When someone asks you to think about a drive-thru most of us conjure up an image of an order board, a person in a headset, two windows (one that’s likely boarded up), and a line of cars snaked through a parking lot. Similarly, when you think curbside collection, you imagine pulling up to a restaurant and running in to collect your order, unsure of where to go or who to see. These are the traditional models, and while they are still in practice, we’re on the precipice of completely reimagining off-premises dining. In this article I will share what successful businesses are doing differently and what we can learn from them to offer best in class curbside and drive thru interactions.
- Consistency is key
Even before restaurants had to close their doors, take-out was experiencing a boom, which accelerated during stay-at-home orders. Despite the surge in curbside, drive thru and delivery popularity, we can’t underestimate the importance of delivering the same service level guests have come to expect on-premises. According to recent research, three out of four consumers enjoyed take-out as a welcomed break from home-cooked meals at the height of stay-at-home orders. Unfortunately, one third of consumers also confirmed they stopped ordering take-out from a specific restaurant due to a bad experience. (Access the full report, Dining In and Out in 2021.)
Off-premises sales offer tremendous opportunity to expand your customer base, but they also come with risks. One bad experience could lead to losing a customer for good, and with new customer acquisition costs high, no one can afford this misstep. Essential considerations for better curbside, drive thru and delivery include:
- Menu curation: restaurants need to strike a balance between what works well for off-premises dining (e.g., travels well) and what customers want to eat. According to our research, over thirty percent of consumers in the US stopped ordering takeout from a restaurant because of limited takeout menu options, in the UK it was less of a deal breaker with only a quarter of customers reporting the same
- Service levels: perhaps the most obvious consideration but one third of consumers in the US stopped ordering takeout from a restaurant because the customer service was poor, twenty six percent of consumers in the UK ranked curbside pick-up being unavailable as a reason for abandoning takeout from a restaurant
- Speed of service: in the case of the UK, the time required for delivery was longer than consumers could stomach, with twenty-five percent rating this issue in the top three reasons for no longer ordering takeout from a specific restaurant
- Map out the online order journey
To create a consistent experience, you must consider every single interaction point with your customer. It’s not as simple as saying “these touchpoints are drive thru, in person or online”. You must consider and document the flow of every journey. The image above illustrates the point well. In this scenario we have:
- Order-at-counter walk-in traffic
- Self-service kiosk order traffic
- Drive-thru orders via a window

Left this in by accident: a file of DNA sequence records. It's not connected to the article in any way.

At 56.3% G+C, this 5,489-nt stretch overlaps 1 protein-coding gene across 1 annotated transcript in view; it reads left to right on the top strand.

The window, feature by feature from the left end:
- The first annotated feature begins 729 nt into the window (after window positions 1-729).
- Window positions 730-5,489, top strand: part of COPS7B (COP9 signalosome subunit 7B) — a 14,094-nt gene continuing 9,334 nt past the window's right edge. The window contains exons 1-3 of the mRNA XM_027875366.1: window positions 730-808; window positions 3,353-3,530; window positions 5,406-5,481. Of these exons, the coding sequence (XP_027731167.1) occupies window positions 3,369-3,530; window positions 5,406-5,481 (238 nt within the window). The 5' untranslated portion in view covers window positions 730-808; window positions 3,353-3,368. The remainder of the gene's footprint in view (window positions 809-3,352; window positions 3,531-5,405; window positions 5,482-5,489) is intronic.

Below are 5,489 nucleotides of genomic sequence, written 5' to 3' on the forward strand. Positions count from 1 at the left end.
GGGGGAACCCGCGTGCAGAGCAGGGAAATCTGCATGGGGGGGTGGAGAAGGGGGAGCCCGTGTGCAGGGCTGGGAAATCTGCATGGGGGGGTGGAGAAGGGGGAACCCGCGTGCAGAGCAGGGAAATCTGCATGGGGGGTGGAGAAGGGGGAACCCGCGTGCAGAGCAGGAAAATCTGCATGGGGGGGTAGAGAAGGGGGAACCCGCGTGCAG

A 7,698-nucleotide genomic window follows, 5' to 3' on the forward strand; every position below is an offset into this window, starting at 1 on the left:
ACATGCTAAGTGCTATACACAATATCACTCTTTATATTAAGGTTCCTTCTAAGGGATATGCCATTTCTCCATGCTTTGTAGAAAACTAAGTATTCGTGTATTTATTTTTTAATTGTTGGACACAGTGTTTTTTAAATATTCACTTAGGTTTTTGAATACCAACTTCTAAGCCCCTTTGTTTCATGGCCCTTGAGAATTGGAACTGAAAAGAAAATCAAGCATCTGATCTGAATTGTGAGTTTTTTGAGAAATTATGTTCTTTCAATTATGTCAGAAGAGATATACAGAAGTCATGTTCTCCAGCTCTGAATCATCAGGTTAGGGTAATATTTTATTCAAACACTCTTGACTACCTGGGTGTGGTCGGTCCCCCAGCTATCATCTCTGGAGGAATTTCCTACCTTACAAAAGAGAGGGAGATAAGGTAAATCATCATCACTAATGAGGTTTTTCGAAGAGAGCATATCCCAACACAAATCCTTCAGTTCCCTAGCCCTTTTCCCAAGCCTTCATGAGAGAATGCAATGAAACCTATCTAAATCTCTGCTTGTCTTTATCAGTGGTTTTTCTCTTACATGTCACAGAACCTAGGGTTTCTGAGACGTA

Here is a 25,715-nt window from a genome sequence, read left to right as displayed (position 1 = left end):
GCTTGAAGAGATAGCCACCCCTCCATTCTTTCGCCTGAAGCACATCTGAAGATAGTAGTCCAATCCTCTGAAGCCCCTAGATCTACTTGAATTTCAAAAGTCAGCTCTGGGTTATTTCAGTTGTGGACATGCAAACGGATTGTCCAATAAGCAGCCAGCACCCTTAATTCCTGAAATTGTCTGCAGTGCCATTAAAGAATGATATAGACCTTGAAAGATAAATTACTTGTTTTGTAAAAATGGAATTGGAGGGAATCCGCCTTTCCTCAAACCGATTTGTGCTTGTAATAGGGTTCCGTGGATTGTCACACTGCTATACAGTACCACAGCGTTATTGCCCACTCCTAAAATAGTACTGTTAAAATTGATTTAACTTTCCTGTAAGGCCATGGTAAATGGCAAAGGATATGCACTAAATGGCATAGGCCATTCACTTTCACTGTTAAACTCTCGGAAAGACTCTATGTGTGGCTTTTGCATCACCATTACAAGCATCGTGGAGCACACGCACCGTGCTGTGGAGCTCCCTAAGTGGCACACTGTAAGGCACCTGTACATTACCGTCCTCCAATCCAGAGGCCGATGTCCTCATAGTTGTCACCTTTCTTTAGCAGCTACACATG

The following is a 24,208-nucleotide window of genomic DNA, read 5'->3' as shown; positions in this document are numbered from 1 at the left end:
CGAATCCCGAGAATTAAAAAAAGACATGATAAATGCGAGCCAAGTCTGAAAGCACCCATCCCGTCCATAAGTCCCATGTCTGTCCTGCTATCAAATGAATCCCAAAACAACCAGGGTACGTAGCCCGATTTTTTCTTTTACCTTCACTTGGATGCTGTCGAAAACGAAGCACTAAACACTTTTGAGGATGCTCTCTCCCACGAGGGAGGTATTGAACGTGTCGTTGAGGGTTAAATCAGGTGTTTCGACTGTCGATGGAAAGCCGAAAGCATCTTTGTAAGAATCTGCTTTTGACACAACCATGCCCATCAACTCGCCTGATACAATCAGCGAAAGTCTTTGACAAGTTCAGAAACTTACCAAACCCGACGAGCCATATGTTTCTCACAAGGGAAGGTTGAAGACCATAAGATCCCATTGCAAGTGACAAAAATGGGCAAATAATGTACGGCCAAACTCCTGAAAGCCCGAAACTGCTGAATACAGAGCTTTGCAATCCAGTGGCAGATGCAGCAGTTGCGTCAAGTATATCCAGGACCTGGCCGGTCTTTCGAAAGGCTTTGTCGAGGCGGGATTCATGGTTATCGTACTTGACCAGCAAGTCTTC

- Drive-thru and curbside orders via a tablet
- Online order collection zone
Your customer journey list could be extensive, or quite simple. Thinking about and identifying the list of possibilities and mapping the customer's journey for each scenario is the key to ensuring a consistent experience, optimized processes and procedures.
- Integrate online and mobile orders to your POS
With an increase in endpoints, your point-of-sale (POS) system must be the central hub for transactions. Mobile app and online order data should flow directly to your POS and on to the kitchen display system instantly. Wherever an order comes from, your POS can be configured to follow defined rules based on order and promise times to inform kitchen prep and fulfilment. In the case of drive thru, this may be instantaneous, versus mobile order-ahead which requires staggered preparation to ensure freshness. Depending on the online and mobile ordering options presented to your customer, your online POS system can be configured to ensure peak performance.
Getting your restaurant running at peak performance requires an intelligent approach to digital tools and a thorough definition of your customer journeys. If you are looking to take your off-premises and digital operations to the next level, connect with us directly by phone: US: +1 866-287-4736; UK: +44 207 5626 827; AU: 1300 366 386; LAD: 52 559 178 3146) | chat | or request a call back. In the meantime, check out our complimentary Best Practice Guide to Boosting Drive Thru and Curbside.
- Online ordering platforms like Deliverect integrate with your POS and streamline listing your menu on marketplaces, like Deliveroo, GrubHub and UberEats. Building your own online ordering option (website or app) is equally important given most customers actually prefer to order direct from a restaurant
- Cloud-based POS systems, like Oracle MICROS Simphony POS, ensure all your transactions are centralized, menu management is simplified, and order orchestration is intelligent
- Digital menu boards and self-service kiosks ensure menu updates are real-time, mitigating the risk of disappointing drive-up and walk-in guests
- Mobile tablets provide flexibility for staff in the event you need to expedite or line-bust a single lane drive thru. They’re also cost-effective for curbside orders, informing the kitchen of successful pickup and triggering loyalty rewards in real-time
- Location aware technology like GPS-enabled web apps or beacons provide a seamless experience for customers picking up online orders
- Inventory management systems are critical to ensuring menus are accurate across all points of interaction, and inform the business on the most profitable items, by channel
- Kitchen display systems keep everything running smoothly and efficiently